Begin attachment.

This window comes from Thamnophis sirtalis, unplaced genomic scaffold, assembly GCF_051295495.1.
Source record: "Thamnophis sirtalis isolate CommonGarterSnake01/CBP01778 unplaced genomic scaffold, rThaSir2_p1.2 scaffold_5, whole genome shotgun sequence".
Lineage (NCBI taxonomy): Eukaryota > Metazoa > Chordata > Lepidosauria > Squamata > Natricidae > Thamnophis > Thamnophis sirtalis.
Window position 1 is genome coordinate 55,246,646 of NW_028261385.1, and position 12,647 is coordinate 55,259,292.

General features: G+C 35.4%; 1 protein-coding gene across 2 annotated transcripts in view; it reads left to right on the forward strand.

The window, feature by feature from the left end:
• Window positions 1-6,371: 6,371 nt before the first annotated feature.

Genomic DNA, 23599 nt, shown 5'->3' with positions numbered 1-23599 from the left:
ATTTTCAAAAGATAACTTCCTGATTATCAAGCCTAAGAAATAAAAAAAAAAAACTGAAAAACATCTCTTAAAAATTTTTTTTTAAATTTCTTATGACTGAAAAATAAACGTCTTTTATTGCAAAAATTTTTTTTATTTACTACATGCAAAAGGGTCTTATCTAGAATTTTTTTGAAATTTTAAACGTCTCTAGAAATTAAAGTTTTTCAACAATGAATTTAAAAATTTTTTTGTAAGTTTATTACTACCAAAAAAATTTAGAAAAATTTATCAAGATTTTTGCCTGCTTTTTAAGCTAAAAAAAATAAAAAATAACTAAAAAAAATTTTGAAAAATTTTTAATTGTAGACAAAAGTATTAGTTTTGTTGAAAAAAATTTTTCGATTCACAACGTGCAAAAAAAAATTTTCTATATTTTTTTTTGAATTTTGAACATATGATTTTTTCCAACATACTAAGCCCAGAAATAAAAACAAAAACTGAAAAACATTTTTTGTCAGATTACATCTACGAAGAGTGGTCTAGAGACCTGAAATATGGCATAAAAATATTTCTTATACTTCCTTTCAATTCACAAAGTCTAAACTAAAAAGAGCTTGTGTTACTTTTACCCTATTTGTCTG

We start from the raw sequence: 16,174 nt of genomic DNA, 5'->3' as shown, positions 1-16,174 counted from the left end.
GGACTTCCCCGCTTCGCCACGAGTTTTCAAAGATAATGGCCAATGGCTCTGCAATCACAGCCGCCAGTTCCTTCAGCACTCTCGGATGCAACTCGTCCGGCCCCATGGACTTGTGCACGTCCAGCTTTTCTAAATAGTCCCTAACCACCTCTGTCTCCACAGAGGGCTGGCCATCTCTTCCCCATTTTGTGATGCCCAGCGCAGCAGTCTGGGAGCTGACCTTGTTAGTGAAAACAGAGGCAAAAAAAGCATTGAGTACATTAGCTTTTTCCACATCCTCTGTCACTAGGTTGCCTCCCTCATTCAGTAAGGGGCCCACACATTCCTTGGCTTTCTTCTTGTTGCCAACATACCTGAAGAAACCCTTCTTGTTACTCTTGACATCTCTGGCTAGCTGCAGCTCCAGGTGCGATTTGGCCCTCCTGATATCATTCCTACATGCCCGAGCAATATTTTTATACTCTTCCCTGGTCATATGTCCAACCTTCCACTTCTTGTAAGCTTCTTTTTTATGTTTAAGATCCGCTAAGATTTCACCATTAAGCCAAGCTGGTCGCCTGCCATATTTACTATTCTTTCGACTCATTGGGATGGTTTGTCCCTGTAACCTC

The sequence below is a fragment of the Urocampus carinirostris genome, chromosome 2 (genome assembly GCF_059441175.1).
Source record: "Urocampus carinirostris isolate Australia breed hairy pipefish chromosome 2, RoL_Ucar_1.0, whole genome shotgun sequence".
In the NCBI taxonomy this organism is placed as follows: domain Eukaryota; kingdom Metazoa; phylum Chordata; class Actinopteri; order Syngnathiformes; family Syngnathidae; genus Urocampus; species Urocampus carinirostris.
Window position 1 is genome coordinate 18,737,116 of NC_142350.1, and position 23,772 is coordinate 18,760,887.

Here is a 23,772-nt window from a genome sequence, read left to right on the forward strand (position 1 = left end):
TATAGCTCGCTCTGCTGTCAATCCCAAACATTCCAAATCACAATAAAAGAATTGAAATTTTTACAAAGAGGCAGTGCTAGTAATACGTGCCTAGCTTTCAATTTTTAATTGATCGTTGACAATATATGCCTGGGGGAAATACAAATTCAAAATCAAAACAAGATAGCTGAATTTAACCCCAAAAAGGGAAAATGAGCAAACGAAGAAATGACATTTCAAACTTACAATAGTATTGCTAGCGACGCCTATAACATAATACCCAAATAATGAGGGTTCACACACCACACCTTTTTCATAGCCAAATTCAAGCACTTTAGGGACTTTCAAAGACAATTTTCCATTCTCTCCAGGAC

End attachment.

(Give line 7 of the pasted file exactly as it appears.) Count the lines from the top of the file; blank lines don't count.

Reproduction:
• Window positions 1-6,371: 6,371 nt before the first annotated feature.